Two brothers have been cured of their sickle cell disease at the University of Illinois Hospital & Health Sciences System using a relatively uncommon type of stem cell transplant that is performed without chemotherapy.
Their transplants were possible thanks to a third brother who was a match for both, against long odds.
Julius and Desmond Means never imagined life without sickle cell. The brothers, ages 25 and 19, have spent their lives in and out of hospitals, each suffering from different complications of the disease.
Growing up, they tired easily and couldn't keep up with their friends. As they grew older, the disease caused bone damage and affected Julius's lungs. Desmond's organs were also being damaged, and he was jaundiced.
For either young man to receive a transplant, a healthy sibling who is a compatible donor was needed. An acceptable match requires that at least eight of 10 known human leukocyte antigen (H.L.A.) genes be identical between donor and recipient.
Julius and Desmond's healthy older brother Clifford, 27, matched 10 of 10 H.L.A. genes with both of them -- an occurrence of "extremely low" likelihood, according to Dr. Damiano Rondelli, director of stem-cell transplantation at UI Health. The men's mother, Beverly Means, also noted the good fortune.
"I had won the lottery of health," she said.
In preparation for the transplant, Clifford was given medication to increase the number of stems cells released from the bone marrow into the bloodstream. His blood was then processed through a machine that collects white cells, including stem cells. The stem cells were frozen until the transplants.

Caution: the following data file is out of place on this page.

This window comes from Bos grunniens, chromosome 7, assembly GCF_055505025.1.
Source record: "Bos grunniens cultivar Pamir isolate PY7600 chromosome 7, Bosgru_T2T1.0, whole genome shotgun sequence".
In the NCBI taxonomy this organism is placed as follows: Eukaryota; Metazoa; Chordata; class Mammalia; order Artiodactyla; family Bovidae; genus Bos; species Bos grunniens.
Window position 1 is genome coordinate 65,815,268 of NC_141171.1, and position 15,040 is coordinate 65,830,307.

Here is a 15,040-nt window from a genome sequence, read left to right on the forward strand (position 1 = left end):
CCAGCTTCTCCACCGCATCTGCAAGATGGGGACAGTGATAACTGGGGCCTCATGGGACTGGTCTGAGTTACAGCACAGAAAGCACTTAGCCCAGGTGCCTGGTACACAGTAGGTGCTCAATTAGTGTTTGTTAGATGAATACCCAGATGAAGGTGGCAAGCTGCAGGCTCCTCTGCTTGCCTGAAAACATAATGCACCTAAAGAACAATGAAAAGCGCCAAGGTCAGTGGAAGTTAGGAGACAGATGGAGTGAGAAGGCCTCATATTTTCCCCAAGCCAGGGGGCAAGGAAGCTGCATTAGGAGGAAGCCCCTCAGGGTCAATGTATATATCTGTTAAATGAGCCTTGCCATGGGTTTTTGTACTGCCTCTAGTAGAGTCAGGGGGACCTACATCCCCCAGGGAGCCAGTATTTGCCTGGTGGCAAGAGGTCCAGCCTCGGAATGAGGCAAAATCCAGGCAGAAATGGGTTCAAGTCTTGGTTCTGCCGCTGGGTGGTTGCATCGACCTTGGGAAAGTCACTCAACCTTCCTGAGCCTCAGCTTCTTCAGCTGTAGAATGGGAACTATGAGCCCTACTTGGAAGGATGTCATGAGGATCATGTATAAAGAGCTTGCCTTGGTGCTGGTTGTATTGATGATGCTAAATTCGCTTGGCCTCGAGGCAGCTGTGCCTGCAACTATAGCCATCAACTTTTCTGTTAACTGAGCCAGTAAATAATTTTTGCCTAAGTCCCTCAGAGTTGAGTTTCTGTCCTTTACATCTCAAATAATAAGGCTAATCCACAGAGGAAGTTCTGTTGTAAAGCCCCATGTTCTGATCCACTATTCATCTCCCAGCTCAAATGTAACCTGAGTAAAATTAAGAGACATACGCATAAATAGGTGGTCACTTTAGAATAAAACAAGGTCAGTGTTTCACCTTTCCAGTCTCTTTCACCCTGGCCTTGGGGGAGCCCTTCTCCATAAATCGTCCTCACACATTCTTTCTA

Last May, Julius received his transplant at UI Hospital. He was given medication to suppress his immune system and one small dose of total body radiation right before the transplant. Then the frozen bags of stem cells were thawed and hung by IV pole for infusion into him.
Then in September, Desmond received his stem cell transplant.
Now several months since the transplants, both Julius and Desmond no longer have sickle cell disease. Their bone marrow is producing healthy red blood cells.
"Being cured, I feel like we can do anything," says Julius, who composed a rap about his transplant while recovering in the hospital. The brothers are pursuing their interests in rap music and dance and plan to attend college.
The chemotherapy-free stem cell transplant is a new procedure and is much better-tolerated by patients with aggressive sickle cell disease, who often have underlying organ damage and other complications.
UI Health is the first center in the Chicago area to offer this treatment, and one other patient has been successfully transplanted here. The efficacy and safety of the pre-transplant medication regimen are currently being studied at UI Health.
About 30 adults have received chemotherapy-free stem cell transplants for sickle cell disease at the National Institutes of Health in Bethesda, Md. Approximately 85 percent have been cured.
Sickle cell affects as many as 100,000 people in the U.S., predominantly of African ancestry. The disease is an inherited defect that causes the red blood cells to become crescent-shaped. These cells can obstruct small blood vessels, depriving the body's tissues of oxygen. The disease can cause extreme pain and damage the lungs, heart, kidneys and liver. Stroke and other complications can be life-threatening.
University of Illinois Hospital & Health Sciences System